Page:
Regulators in Alaska have finalized rules for the state’s recreational marijuana marketplace, near exactly one year after voters in The Final Frontier approved cannabis legalization, making it the fourth U.S. state to undertake such reform.
There were significant changes made during the final meetings between regulators, which included a heated discussion over residency requirements for business owners/investors looking to pioneer the Alaskan cannabis industry. The final draft of the rules required individuals to meet the same requirements as Alaska’s voter registration process, but in a hasty reconvening of the state’s Marijuana Control Board on Dec. 1, regulators backpedaled on that decision.
The following is a list of key changes made by state regulators in the weeks leading up to the final draft, as noted in the Canna Law Blog:
The Board decided to keep the buffer for children’s centers, schools, and churches at 500 ft., an issue which was of particular concern for Alaskans because of their small towns and densely packed tourist areas.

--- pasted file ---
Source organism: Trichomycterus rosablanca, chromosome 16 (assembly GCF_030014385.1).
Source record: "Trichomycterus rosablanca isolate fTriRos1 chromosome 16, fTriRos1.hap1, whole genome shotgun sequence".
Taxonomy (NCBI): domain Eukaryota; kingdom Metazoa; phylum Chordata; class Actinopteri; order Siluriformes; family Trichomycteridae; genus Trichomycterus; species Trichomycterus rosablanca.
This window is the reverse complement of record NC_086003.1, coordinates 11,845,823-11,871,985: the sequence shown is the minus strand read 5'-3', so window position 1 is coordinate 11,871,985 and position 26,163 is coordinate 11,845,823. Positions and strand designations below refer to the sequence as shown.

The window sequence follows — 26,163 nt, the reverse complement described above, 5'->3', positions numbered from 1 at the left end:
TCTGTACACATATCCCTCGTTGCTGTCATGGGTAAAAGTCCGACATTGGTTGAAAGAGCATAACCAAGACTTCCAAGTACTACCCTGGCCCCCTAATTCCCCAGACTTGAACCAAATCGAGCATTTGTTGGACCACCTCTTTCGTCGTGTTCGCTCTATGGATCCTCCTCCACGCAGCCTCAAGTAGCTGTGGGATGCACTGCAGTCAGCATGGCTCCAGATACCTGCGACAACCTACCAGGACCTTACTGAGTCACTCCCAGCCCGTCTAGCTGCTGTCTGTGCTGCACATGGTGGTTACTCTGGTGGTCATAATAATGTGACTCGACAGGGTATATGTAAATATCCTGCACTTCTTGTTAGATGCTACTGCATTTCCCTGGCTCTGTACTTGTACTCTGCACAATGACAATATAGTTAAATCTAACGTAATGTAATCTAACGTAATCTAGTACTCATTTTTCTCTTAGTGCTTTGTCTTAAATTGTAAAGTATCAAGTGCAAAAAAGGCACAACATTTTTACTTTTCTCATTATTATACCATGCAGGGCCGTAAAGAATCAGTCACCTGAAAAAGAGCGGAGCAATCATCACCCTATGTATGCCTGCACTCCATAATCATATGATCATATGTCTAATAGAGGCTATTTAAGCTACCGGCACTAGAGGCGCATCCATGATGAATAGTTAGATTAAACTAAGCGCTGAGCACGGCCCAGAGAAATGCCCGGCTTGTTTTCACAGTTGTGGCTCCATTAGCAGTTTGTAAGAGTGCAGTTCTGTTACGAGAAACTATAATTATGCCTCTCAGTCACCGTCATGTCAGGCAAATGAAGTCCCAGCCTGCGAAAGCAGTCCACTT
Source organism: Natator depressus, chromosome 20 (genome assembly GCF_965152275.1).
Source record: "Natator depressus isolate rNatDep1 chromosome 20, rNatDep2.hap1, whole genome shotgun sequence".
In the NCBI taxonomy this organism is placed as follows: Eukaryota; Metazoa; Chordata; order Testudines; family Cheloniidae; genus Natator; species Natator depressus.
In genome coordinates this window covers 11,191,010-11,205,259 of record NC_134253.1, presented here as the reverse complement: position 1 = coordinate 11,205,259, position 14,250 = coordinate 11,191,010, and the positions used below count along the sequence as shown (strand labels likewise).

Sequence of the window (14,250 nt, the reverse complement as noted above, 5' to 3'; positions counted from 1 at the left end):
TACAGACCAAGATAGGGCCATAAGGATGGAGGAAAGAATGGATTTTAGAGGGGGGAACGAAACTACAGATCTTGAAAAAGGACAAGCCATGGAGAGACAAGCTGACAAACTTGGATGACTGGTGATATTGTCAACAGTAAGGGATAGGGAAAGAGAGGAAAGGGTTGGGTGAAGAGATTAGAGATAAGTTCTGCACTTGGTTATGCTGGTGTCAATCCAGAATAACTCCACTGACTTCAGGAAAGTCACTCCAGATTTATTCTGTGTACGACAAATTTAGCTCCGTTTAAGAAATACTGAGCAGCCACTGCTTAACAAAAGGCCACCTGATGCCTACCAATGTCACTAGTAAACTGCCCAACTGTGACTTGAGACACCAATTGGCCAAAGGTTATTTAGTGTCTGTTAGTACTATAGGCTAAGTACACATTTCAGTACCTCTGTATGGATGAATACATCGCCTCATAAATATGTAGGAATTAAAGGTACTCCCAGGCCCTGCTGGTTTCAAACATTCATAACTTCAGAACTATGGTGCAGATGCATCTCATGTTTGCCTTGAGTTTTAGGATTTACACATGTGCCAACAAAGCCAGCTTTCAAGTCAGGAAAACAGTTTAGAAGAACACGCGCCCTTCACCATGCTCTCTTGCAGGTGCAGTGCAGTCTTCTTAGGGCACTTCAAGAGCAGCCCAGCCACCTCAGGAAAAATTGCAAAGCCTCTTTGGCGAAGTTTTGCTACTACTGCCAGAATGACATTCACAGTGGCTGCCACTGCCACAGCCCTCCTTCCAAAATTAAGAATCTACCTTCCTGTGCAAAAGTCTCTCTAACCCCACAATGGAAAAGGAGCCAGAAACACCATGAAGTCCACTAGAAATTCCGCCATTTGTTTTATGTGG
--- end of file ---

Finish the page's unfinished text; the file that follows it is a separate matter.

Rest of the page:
The Board eliminated brokerage licenses, which would have created and regulated marijuana brokers as middle-persons between cultivators and retailers.
The Board voted to allow branding in Alaska’s marijuana market.
The Board decided mandated that marijuana products leave stores in opaque, childproof containers. It refused to implement stronger proposed childproofing requirements on the grounds that children are the responsibility of their parents, not marijuana retailers.
The Board eliminated potency limits for marijuana.
Photo Credit: Zaskoda
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